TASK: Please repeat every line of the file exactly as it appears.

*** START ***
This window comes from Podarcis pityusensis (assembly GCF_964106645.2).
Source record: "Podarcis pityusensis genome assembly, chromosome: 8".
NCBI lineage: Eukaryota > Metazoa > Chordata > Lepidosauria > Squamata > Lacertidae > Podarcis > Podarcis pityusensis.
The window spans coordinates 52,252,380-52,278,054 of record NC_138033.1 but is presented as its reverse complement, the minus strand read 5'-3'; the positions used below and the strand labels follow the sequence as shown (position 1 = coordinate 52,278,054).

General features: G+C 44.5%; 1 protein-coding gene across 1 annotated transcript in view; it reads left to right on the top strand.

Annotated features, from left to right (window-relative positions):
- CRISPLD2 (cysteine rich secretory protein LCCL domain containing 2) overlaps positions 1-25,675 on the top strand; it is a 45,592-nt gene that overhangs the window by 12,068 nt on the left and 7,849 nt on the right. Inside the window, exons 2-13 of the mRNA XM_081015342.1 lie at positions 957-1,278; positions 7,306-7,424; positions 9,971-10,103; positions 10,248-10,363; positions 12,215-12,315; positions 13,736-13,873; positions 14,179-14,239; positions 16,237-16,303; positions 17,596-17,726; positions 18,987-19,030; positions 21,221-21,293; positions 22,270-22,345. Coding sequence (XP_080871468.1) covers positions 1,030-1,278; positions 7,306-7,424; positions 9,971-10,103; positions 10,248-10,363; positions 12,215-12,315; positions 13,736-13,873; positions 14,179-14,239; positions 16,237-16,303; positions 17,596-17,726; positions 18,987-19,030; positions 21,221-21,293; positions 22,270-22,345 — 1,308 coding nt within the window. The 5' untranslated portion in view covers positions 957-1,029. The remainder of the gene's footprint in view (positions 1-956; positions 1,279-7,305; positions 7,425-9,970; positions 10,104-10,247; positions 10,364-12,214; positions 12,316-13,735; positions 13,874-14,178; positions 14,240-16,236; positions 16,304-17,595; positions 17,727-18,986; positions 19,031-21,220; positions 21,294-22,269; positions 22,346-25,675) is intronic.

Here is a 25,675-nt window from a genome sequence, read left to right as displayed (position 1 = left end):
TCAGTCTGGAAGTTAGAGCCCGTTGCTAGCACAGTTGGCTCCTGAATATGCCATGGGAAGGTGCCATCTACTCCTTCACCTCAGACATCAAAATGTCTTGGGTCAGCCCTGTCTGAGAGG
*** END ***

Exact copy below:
This window comes from Podarcis pityusensis (assembly GCF_964106645.2).
Source record: "Podarcis pityusensis genome assembly, chromosome: 8".
NCBI lineage: Eukaryota > Metazoa > Chordata > Lepidosauria > Squamata > Lacertidae > Podarcis > Podarcis pityusensis.
The window spans coordinates 52,252,380-52,278,054 of record NC_138033.1 but is presented as its reverse complement, the minus strand read 5'-3'; the positions used below and the strand labels follow the sequence as shown (position 1 = coordinate 52,278,054).

General features: G+C 44.5%; 1 protein-coding gene across 1 annotated transcript in view; it reads left to right on the top strand.

Annotated features, from left to right (window-relative positions):
- CRISPLD2 (cysteine rich secretory protein LCCL domain containing 2) overlaps positions 1-25,675 on the top strand; it is a 45,592-nt gene that overhangs the window by 12,068 nt on the left and 7,849 nt on the right. Inside the window, exons 2-13 of the mRNA XM_081015342.1 lie at positions 957-1,278; positions 7,306-7,424; positions 9,971-10,103; positions 10,248-10,363; positions 12,215-12,315; positions 13,736-13,873; positions 14,179-14,239; positions 16,237-16,303; positions 17,596-17,726; positions 18,987-19,030; positions 21,221-21,293; positions 22,270-22,345. Coding sequence (XP_080871468.1) covers positions 1,030-1,278; positions 7,306-7,424; positions 9,971-10,103; positions 10,248-10,363; positions 12,215-12,315; positions 13,736-13,873; positions 14,179-14,239; positions 16,237-16,303; positions 17,596-17,726; positions 18,987-19,030; positions 21,221-21,293; positions 22,270-22,345 — 1,308 coding nt within the window. The 5' untranslated portion in view covers positions 957-1,029. The remainder of the gene's footprint in view (positions 1-956; positions 1,279-7,305; positions 7,425-9,970; positions 10,104-10,247; positions 10,364-12,214; positions 12,316-13,735; positions 13,874-14,178; positions 14,240-16,236; positions 16,304-17,595; positions 17,727-18,986; positions 19,031-21,220; positions 21,294-22,269; positions 22,346-25,675) is intronic.

Here is a 25,675-nt window from a genome sequence, read left to right as displayed (position 1 = left end):
TCAGTCTGGAAGTTAGAGCCCGTTGCTAGCACAGTTGGCTCCTGAATATGCCATGGGAAGGTGCCATCTACTCCTTCACCTCAGACATCAAAATGTCTTGGGTCAGCCCTGTCTGAGAGG